UNCG’s budget cut of more than 15 percent has meant the loss of positions throughout the university. Figures available late last week show 235 FTE (full-time equivalent) positions are being eliminated. These include approximately 156 faculty positions. About half of the eliminated positions were held vacant earlier, to help reduce the number of filled positions lost. “These cuts are real, they are painful and they impact us all. Supporting one another will be more important than ever, especially those whose positions are impacted by budget reductions,” the chancellor said.
The big picture is the positive impact UNCG is about to have on Greensboro, said Mike Byers, associate vice chancellor for campus enterprises. Whereas the city’s plan to spur development along the Lee Street/High Point Road corridor might have taken many years, the university’s investment in the UNCG/Glenwood Mixed-Use Village will do that much more quickly. Chancellor Linda P. Brady made introductions as the Board of Trustees’ July 15 teleconference information meeting began. Byers explained that Phase I of the UNCG/Glenwood Mixed-Use Village project will encompass 800-bed student housing, with mixed-use space on the ground floors along Lee Street.
The School of Health and Human Sciences began its first day July 1. The morning was marked with coffee and pastries in the Edwards Lounge of Stone Building at the meet with the dean event. The informal event was marked by conversations about family and former work experiences. The morning event was part of what Hooper calls her “listening tour.”
The Fountain is shut off, indefinitely. Fencing is up. Utility work will soon begin outside the west side of the Dining Hall. It will be done in stages, to ensure access into the Dining Hall at all times. Karen Core (in photo) said she wasn’t sure, at first, if the western entrance was open or not. Others may have wondered the same. But the Dining Hall – and all its entrances – remain open. See what must happen before the renovation can start. And see a short video clip.
Dr. Edna Chun will be the next associate vice chancellor for Human Resource Services. Chun comes to UNCG from Broward College, a very large, multi-campus community college, where she has been vice president for human resources and equity. Before joining Broward College in 2006, she was assistant vice president for human resources and chief affirmative action officer at the State University of New York at Geneseo (2003-06). She was assistant vice president for human resources at the Brooklyn College of the City of New York in 2002-03. At Kent State University (2000-02), she was special assistant to the president / vice president for human resources. Her first day will be July 6.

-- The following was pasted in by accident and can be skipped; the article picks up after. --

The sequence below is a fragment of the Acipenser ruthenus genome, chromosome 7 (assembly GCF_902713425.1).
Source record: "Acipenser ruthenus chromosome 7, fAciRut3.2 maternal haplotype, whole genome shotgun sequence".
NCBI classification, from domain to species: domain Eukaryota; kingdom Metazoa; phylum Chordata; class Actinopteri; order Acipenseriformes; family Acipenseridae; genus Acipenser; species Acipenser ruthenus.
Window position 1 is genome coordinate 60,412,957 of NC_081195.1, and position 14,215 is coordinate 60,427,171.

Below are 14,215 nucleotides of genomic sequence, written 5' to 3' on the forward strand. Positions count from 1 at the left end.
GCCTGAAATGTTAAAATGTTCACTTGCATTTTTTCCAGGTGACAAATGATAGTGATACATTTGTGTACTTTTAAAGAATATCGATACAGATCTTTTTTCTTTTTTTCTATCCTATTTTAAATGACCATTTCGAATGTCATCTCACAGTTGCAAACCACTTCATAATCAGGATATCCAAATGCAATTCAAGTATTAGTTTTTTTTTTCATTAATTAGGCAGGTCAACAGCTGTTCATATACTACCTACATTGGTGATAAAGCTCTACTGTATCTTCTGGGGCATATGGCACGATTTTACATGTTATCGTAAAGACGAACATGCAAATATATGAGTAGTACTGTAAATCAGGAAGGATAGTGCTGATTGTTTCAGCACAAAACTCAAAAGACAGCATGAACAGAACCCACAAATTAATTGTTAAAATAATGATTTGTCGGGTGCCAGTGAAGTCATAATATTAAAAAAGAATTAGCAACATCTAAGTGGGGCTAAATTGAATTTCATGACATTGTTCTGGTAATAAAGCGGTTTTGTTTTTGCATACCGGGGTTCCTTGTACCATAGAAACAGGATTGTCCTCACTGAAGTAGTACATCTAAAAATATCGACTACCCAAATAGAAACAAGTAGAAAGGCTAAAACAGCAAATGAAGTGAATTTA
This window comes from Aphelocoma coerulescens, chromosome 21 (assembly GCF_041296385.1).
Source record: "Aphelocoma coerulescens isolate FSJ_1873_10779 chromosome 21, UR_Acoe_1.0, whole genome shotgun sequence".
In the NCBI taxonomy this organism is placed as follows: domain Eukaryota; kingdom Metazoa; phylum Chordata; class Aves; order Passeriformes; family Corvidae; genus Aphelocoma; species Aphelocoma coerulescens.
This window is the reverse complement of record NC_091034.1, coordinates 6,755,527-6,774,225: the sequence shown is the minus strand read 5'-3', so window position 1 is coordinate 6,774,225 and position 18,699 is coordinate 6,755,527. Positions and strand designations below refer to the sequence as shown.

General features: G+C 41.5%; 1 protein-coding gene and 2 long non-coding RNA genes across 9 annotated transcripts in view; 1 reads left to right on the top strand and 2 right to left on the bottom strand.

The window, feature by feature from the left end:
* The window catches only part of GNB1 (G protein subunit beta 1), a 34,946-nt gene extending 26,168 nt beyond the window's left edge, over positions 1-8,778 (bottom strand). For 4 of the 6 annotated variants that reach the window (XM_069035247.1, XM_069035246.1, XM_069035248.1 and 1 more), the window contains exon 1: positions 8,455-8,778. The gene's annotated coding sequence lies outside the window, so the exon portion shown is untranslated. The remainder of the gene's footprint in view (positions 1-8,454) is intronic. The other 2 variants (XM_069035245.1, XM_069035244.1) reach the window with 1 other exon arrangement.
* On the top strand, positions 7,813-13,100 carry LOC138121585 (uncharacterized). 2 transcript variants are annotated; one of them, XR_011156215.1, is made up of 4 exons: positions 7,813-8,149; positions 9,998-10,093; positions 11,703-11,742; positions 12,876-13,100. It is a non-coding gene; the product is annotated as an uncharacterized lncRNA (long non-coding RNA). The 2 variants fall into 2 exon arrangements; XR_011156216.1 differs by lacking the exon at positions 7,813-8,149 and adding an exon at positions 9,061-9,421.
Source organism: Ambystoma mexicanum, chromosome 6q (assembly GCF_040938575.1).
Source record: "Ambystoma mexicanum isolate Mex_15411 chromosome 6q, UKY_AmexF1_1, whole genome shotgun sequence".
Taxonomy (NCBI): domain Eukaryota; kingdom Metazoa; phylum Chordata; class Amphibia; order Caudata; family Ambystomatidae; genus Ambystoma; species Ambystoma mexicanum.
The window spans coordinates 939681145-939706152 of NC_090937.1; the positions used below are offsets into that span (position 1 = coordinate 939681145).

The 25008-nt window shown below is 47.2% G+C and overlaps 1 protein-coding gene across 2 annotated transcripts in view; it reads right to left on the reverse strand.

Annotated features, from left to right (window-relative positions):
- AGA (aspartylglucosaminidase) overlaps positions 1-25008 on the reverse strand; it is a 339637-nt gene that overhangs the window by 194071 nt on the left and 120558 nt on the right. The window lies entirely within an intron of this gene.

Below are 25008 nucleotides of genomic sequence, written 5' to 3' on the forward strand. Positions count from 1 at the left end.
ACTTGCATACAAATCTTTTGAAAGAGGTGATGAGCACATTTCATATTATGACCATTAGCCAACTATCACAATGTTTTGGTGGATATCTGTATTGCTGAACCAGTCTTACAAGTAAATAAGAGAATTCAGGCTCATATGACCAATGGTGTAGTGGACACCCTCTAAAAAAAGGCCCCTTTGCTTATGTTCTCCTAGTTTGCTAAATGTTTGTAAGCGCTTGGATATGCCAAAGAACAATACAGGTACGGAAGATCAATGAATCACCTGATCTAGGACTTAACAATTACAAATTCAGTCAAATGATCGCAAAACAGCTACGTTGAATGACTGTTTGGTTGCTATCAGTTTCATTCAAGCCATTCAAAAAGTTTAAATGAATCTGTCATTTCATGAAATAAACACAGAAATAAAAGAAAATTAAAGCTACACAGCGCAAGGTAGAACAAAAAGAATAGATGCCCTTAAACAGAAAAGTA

All are trailblazers in their own way. One forged a path in a male-dominated field. One led the charge for education for all. One has received national recognition for her research as well as the accolades of her students. Another has spent her life providing affordable housing to families. Another has sought to end poverty. Five women received UNCG’s top awards for service on May 19: Dr. Katherine A. Rawson, Susan Whittington, Patricia Gibson Garrett, Dot Kendall Kerns and Sue Woodall Cole (seen receiving the evening’s final award, the McIver Award.)
Dr. William Wiener, dean in residence at the Council of Graduate Schools in Washington, has been appointed dean of the Graduate School and will begin work Aug. 1. He comes to UNCG after five years as vice provost for research and dean of the Graduate School at Marquette University, where he also is a professor in the Department of Counselor Education and Counseling Psychology. He succeeds Dr. James Peterson, dean since 2002.
How many of our freshmen will be in learning communities on campus, by the middle of this decade? The target is 100 percent. An objective is to have at least 50 percent of freshmen in one in Fall 2012. Learn about next year’s four new LCs, what’s new at Cornelia Strong and a two-day workshop May 9-10 for a dozen or more faculty members to break into small teams to create models for future LCs.
With several days of classes remaining in the spring semester, Chancellor Linda P. Brady spoke about academic program review, budget news, JSNN, Opportunity Greensboro, learning communities and more. “We are asking faculty to engage in a very difficult process that will have significant consequences to the university,” she explained about Program Review. She anticipates the process extending throughout the 2011-12 academic year. She also spoke of some of the brighter notes of the past months – and future ones.
The looming budget cuts will be a “difficult challenge” for UNCG, the chancellor said last week, as work on the budget continues in Raleigh. If the cut for 2011-12 is at 15 percent, “we’d lose 44,000 seats in courses,” she said. The budget proposal that came from the state House appropriations subcommittee last week called for a cut of 17.4 percent for the system. Between 2007-08 and 2010-11, UNCG has taken permanent cuts of more than $9.6 million. UNCG has absorbed another $39 million in one-time cuts and mandatory reversions during this period.